Ms. Miller said Mr. Libby told her that Mr. Cheney had asked the agency in early 2002 about Iraq and African uranium, and the C.I.A. decided to send Mr. Wilson on its own without telling the vice president.
She described a second meeting with Mr. Libby at a Washington hotel that lasted two hours, as well as some telephone calls.
The main line of attack by Mr. Jeffress concerned the fact that Ms. Miller did not describe the June 23, 2003, meeting with Mr. Libby when she first appeared before a grand jury on Sept. 30, 2005, the day after she got out of jail.
He noted with a large measure of sarcasm that she had just finished testifying in detail about Mr. Libby’s comments and even his mood during the June 23 meeting. How was it possible that she forgot entirely about the same meeting before the grand jury? he asked.
Ms. Miller had said that her memory of the June 23 meeting was jogged only when she accidentally discovered a shopping bag full of notebooks under her desk in the Times newsroom. Her lawyer then informed Mr. Fitzgerald, and she described the previously forgotten meeting in a second appearance before the grand jury.
Ms. Miller is the first of a series of reporters who are lined up to dispute Mr. Libby’s account of his behavior in the investigation of who may have leaked to the press Ms. Wilson’s identity as a C.I.A. officer.
Beyond the drama of the day’s proceedings, the appearance of Ms. Miller as someone forced by the government to testify against a source emphasized how the case has changed the landscape of relations between journalists and government officials.
As the day ended in the argument over whether Ms. Miller could be questioned about other sources, Judge Walton took the unusual step of calling on Ms. Miller’s lawyer, Robert S. Bennett, to explore what questions she might be willing to answer.
Mr. Bennett confirmed that Ms. Miller had already indicated she would testify she did not recall any sources other than Mr. Libby with whom she had discussed Mr. or Mrs. Wilson.
But the defense argued that it should be allowed to ask a broader question: whether she recalled other sources with whom she had discussed the issues raised by Mr. Wilson’s July 6, 2003, Op-Ed article in The New York Times, which accused the Bush administration of twisting the intelligence that led to war. Mr. Jeffress argued that because Ms. Miller had said in a 2005 affidavit filed with the court that she had discussed those issues with multiple sources, he should be permitted to ask about them.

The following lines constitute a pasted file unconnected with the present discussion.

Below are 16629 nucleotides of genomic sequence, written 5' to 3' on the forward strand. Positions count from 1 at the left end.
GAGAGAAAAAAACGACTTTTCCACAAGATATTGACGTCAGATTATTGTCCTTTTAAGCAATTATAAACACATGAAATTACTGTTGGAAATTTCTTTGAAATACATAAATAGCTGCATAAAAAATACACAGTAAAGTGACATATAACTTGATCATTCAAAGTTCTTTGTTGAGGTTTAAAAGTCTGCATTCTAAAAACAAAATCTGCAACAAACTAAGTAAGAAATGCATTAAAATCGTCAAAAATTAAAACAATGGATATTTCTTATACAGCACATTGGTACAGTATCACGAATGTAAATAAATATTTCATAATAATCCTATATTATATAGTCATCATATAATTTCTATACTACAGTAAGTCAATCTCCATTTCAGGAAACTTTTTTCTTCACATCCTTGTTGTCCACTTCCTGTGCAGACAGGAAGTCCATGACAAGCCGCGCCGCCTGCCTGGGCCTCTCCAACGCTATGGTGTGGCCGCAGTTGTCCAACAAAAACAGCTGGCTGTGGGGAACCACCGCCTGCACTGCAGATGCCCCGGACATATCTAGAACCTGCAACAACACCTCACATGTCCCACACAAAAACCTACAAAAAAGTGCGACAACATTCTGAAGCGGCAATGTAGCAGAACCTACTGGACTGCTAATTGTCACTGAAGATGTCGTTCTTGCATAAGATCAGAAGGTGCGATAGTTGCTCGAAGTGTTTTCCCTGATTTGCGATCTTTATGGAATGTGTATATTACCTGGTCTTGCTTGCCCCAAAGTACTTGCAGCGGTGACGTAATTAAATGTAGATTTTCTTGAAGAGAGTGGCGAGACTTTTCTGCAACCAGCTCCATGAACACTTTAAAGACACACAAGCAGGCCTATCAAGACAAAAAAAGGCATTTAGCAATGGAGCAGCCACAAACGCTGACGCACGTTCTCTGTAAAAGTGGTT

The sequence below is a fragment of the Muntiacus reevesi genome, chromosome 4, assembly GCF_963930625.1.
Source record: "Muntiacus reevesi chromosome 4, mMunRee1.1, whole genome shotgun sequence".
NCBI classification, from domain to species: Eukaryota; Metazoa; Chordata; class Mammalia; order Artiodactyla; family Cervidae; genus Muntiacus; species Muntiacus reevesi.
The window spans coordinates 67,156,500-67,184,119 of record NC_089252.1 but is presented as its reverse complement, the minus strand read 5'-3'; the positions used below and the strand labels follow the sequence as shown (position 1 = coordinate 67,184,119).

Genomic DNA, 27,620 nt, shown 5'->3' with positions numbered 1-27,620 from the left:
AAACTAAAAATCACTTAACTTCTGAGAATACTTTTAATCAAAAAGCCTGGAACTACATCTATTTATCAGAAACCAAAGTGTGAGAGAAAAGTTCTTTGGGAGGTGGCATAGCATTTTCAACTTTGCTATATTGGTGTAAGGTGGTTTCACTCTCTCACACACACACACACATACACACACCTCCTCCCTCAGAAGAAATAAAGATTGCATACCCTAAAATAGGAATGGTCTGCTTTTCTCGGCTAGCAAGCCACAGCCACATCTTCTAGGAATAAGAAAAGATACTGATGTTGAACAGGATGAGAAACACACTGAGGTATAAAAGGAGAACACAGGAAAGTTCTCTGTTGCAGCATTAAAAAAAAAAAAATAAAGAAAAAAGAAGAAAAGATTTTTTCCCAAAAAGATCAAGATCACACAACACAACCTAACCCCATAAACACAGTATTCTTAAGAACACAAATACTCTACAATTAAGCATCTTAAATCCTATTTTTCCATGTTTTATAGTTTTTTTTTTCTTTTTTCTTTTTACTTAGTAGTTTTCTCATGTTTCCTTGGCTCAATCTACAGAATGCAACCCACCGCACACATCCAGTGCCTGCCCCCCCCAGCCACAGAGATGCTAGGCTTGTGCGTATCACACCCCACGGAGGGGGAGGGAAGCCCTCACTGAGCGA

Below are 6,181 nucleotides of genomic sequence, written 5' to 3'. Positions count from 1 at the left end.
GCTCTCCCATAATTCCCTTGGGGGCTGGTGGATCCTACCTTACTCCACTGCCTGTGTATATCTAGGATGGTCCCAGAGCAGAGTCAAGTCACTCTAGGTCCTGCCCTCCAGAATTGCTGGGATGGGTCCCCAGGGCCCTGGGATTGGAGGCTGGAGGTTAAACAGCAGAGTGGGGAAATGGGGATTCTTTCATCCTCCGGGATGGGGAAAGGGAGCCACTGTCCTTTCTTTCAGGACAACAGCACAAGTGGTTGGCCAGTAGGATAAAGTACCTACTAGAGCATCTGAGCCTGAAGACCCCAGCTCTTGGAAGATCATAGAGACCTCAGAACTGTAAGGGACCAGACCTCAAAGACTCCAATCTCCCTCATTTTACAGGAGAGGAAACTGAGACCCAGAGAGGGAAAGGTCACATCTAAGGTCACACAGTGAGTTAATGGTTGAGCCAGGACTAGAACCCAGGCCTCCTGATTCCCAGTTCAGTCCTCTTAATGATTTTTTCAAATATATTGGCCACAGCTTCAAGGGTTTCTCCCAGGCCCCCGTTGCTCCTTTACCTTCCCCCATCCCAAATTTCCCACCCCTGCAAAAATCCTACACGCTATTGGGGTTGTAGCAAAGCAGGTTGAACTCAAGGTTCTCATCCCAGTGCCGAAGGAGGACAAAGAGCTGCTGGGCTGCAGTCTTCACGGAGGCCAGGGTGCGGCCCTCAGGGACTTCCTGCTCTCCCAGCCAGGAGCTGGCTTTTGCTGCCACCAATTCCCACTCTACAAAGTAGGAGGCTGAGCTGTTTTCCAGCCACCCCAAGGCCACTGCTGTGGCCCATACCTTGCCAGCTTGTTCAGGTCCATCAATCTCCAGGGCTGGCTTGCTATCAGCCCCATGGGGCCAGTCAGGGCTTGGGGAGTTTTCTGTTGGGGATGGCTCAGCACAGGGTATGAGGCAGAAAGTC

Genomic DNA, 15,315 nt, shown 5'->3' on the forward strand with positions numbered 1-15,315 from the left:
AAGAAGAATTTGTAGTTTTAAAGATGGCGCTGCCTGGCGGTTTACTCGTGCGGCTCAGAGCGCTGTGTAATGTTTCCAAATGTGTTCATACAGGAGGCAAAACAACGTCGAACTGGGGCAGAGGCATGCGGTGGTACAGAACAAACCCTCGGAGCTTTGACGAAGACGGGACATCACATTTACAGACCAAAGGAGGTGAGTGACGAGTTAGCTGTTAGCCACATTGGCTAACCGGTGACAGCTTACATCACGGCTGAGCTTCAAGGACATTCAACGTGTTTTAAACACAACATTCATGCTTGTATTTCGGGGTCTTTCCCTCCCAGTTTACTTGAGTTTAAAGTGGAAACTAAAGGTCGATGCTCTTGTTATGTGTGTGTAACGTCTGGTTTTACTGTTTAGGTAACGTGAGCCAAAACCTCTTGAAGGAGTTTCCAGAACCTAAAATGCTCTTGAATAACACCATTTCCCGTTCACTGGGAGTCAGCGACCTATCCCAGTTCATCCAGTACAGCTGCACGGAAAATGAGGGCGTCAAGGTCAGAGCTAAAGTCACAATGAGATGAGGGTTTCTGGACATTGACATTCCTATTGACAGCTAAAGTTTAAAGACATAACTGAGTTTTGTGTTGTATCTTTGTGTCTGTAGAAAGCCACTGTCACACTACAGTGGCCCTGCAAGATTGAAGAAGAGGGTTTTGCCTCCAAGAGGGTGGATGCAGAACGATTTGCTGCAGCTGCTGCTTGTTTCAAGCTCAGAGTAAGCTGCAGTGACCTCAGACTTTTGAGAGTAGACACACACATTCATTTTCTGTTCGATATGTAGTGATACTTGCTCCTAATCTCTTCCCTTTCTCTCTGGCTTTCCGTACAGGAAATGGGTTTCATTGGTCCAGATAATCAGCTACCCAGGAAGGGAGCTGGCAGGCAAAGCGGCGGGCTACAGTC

Mr. Fitzgerald, having once jailed her for protecting a source, now argued that she should not have to answer the question about sources.
“I don’t want to make the First Amendment argument,” Mr. Fitzgerald said, noting the contradiction of his position. Instead, he argued that questions about sources on subjects other than the Wilsons were not relevant to the charges against Mr. Libby. If they were allowed, the prosecutor said, “We’re off on an irrelevant fishing expedition.”
But Theodore V. Wells Jr., one of Mr. Libby’s lawyers, argued that Ms. Miller should be asked the questions so Mr. Libby could have an opportunity to impeach her credibility.
“This is nothing more than classic 101 impeachment,” Mr. Wells said. “I don’t think we have a First Amendment collision at this point.”
Ms. Miller left The New York Times in November 2005 after a 28-year career at the newspaper. Her reporting came under attack after articles she wrote suggested that Iraq possessed unconventional weapons, coverage that helped the Bush administration build its case for invading Iraq but that turned out to be wrong.
Mr. Fitzgerald is investigating Ms. Miller in an unrelated case involving Islamic charities. The government has contended that calls from reporters tipped off the charities to impending federal raids and asset seizures.